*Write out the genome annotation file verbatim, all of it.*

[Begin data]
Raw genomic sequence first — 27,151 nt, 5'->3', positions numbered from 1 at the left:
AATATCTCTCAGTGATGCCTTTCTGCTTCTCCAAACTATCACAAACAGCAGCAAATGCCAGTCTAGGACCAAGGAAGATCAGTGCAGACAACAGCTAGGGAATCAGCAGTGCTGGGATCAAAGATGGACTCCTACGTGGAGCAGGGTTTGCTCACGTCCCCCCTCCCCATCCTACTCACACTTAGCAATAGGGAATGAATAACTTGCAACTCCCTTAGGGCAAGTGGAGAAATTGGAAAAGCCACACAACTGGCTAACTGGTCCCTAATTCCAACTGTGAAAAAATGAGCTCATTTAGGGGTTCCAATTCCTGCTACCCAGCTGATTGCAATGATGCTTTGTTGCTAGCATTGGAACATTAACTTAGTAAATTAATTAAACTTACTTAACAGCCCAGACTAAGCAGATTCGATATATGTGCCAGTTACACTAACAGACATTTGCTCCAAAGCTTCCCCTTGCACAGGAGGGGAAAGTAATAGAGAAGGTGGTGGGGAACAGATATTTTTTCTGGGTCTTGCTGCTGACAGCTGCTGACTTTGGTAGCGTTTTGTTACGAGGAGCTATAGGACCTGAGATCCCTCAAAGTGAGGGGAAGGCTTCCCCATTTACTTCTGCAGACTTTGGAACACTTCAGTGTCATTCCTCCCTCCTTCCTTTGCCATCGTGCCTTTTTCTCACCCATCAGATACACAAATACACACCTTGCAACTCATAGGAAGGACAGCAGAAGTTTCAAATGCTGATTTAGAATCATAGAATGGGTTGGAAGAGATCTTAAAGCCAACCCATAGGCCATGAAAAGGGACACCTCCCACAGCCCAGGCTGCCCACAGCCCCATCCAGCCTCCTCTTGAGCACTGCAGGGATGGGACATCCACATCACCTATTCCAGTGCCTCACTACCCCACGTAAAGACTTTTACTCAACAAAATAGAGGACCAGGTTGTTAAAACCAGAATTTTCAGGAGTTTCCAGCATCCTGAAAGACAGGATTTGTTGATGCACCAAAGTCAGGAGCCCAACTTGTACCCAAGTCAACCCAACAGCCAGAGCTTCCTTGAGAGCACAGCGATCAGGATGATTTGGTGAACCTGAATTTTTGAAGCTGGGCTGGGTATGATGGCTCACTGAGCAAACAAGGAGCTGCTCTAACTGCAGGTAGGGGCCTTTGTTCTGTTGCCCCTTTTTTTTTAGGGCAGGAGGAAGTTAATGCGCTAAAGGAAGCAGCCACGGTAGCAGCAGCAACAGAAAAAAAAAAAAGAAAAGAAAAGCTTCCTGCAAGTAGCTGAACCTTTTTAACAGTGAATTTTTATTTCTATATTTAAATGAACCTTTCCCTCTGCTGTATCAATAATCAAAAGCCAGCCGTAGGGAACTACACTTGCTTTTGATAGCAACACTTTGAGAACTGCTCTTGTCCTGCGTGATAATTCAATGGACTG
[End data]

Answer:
Raw genomic sequence first — 27,151 nt, 5'->3', positions numbered from 1 at the left:
AATATCTCTCAGTGATGCCTTTCTGCTTCTCCAAACTATCACAAACAGCAGCAAATGCCAGTCTAGGACCAAGGAAGATCAGTGCAGACAACAGCTAGGGAATCAGCAGTGCTGGGATCAAAGATGGACTCCTACGTGGAGCAGGGTTTGCTCACGTCCCCCCTCCCCATCCTACTCACACTTAGCAATAGGGAATGAATAACTTGCAACTCCCTTAGGGCAAGTGGAGAAATTGGAAAAGCCACACAACTGGCTAACTGGTCCCTAATTCCAACTGTGAAAAAATGAGCTCATTTAGGGGTTCCAATTCCTGCTACCCAGCTGATTGCAATGATGCTTTGTTGCTAGCATTGGAACATTAACTTAGTAAATTAATTAAACTTACTTAACAGCCCAGACTAAGCAGATTCGATATATGTGCCAGTTACACTAACAGACATTTGCTCCAAAGCTTCCCCTTGCACAGGAGGGGAAAGTAATAGAGAAGGTGGTGGGGAACAGATATTTTTTCTGGGTCTTGCTGCTGACAGCTGCTGACTTTGGTAGCGTTTTGTTACGAGGAGCTATAGGACCTGAGATCCCTCAAAGTGAGGGGAAGGCTTCCCCATTTACTTCTGCAGACTTTGGAACACTTCAGTGTCATTCCTCCCTCCTTCCTTTGCCATCGTGCCTTTTTCTCACCCATCAGATACACAAATACACACCTTGCAACTCATAGGAAGGACAGCAGAAGTTTCAAATGCTGATTTAGAATCATAGAATGGGTTGGAAGAGATCTTAAAGCCAACCCATAGGCCATGAAAAGGGACACCTCCCACAGCCCAGGCTGCCCACAGCCCCATCCAGCCTCCTCTTGAGCACTGCAGGGATGGGACATCCACATCACCTATTCCAGTGCCTCACTACCCCACGTAAAGACTTTTACTCAACAAAATAGAGGACCAGGTTGTTAAAACCAGAATTTTCAGGAGTTTCCAGCATCCTGAAAGACAGGATTTGTTGATGCACCAAAGTCAGGAGCCCAACTTGTACCCAAGTCAACCCAACAGCCAGAGCTTCCTTGAGAGCACAGCGATCAGGATGATTTGGTGAACCTGAATTTTTGAAGCTGGGCTGGGTATGATGGCTCACTGAGCAAACAAGGAGCTGCTCTAACTGCAGGTAGGGGCCTTTGTTCTGTTGCCCCTTTTTTTTTAGGGCAGGAGGAAGTTAATGCGCTAAAGGAAGCAGCCACGGTAGCAGCAGCAACAGAAAAAAAAAAAAGAAAAGAAAAGCTTCCTGCAAGTAGCTGAACCTTTTTAACAGTGAATTTTTATTTCTATATTTAAATGAACCTTTCCCTCTGCTGTATCAATAATCAAAAGCCAGCCGTAGGGAACTACACTTGCTTTTGATAGCAACACTTTGAGAACTGCTCTTGTCCTGCGTGATAATTCAATGGACTG